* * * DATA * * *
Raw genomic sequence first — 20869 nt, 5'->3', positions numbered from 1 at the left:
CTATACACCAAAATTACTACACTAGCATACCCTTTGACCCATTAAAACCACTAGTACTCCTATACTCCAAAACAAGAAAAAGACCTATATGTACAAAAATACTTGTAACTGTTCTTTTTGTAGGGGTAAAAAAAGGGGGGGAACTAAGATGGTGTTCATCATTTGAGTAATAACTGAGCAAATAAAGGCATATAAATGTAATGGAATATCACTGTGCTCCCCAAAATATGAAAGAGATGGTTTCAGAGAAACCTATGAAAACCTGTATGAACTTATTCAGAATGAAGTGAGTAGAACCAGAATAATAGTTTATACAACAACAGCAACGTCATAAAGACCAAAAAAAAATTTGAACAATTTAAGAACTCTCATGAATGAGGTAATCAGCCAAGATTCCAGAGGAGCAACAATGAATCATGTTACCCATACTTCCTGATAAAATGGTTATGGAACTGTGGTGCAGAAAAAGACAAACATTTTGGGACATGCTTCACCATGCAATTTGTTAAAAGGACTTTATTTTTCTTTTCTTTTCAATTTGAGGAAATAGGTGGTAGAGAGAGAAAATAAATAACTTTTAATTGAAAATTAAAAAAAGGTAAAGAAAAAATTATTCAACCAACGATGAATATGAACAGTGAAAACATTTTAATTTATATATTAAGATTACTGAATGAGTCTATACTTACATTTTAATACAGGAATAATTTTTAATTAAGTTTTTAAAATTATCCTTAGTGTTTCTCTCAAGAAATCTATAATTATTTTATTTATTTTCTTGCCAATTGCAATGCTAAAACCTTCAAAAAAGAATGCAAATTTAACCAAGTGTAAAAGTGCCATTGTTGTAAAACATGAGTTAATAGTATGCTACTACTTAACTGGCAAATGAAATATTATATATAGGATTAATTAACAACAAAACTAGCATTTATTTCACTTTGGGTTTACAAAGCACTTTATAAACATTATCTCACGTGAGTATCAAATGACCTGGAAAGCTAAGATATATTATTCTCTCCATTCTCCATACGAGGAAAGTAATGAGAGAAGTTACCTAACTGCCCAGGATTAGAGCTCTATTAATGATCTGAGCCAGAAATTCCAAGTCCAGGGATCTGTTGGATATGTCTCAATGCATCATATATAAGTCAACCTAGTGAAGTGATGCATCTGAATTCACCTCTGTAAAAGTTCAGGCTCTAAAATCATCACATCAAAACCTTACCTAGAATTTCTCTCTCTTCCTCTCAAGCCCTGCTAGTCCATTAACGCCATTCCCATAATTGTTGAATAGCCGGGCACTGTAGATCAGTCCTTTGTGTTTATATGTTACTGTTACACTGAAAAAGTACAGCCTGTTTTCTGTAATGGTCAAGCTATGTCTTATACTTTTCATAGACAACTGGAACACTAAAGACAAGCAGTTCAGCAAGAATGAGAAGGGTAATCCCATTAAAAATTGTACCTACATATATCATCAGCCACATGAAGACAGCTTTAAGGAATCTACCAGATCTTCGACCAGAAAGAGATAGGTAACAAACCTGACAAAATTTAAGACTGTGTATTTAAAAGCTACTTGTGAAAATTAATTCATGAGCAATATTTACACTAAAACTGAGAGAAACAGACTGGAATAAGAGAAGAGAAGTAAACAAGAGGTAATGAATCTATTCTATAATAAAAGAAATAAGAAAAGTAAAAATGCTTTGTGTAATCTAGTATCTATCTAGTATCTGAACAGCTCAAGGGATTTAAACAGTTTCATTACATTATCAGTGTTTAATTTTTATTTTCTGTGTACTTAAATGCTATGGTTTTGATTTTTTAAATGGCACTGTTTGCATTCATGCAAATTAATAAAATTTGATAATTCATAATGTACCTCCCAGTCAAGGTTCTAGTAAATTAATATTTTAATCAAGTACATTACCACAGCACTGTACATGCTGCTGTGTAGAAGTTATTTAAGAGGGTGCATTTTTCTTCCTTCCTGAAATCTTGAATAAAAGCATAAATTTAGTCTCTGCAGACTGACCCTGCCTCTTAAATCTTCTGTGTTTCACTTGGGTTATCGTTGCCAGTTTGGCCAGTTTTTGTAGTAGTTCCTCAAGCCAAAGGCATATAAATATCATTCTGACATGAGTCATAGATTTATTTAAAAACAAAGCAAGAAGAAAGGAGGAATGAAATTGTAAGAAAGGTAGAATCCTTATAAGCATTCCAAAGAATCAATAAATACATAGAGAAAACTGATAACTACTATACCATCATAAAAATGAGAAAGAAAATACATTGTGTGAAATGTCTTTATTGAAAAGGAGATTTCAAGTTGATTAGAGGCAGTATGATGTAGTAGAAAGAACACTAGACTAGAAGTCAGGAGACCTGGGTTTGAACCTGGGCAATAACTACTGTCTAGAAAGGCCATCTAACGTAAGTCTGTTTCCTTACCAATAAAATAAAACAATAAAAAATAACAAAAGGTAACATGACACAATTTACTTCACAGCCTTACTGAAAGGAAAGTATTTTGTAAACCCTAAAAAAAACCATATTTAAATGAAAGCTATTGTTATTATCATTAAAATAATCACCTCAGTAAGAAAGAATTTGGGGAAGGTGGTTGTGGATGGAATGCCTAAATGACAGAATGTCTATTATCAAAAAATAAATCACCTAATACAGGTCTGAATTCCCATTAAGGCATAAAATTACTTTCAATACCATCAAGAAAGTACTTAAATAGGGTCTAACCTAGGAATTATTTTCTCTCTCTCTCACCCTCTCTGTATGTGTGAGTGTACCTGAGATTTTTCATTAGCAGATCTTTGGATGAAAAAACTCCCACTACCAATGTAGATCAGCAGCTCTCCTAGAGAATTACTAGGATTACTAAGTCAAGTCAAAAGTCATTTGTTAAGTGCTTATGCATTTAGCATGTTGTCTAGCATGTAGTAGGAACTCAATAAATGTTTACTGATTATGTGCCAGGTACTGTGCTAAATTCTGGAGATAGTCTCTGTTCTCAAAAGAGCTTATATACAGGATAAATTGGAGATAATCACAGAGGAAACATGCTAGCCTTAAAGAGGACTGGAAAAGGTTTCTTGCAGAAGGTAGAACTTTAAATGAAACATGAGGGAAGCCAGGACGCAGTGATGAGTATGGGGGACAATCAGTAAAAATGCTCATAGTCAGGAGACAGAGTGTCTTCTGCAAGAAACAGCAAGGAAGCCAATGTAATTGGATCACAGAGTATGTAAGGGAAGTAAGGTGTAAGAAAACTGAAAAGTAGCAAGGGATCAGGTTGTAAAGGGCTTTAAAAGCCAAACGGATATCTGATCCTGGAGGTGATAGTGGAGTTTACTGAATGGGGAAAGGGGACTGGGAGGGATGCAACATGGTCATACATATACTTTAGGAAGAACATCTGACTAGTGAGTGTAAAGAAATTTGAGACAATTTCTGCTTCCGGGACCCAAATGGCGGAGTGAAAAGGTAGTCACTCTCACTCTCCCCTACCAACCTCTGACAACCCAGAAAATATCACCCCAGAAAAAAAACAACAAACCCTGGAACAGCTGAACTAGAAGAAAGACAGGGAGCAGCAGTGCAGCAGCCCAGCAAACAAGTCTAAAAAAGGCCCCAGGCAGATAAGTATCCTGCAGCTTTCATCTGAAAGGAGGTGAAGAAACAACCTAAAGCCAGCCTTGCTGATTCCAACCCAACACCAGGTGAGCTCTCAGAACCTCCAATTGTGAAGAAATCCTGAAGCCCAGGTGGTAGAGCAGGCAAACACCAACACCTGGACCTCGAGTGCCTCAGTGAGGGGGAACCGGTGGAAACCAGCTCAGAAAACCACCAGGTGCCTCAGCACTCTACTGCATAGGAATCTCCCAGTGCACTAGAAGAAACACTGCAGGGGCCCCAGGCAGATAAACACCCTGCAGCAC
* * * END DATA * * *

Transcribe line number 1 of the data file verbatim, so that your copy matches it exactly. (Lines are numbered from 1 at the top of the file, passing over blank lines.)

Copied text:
Raw genomic sequence first — 20869 nt, 5'->3', positions numbered from 1 at the left: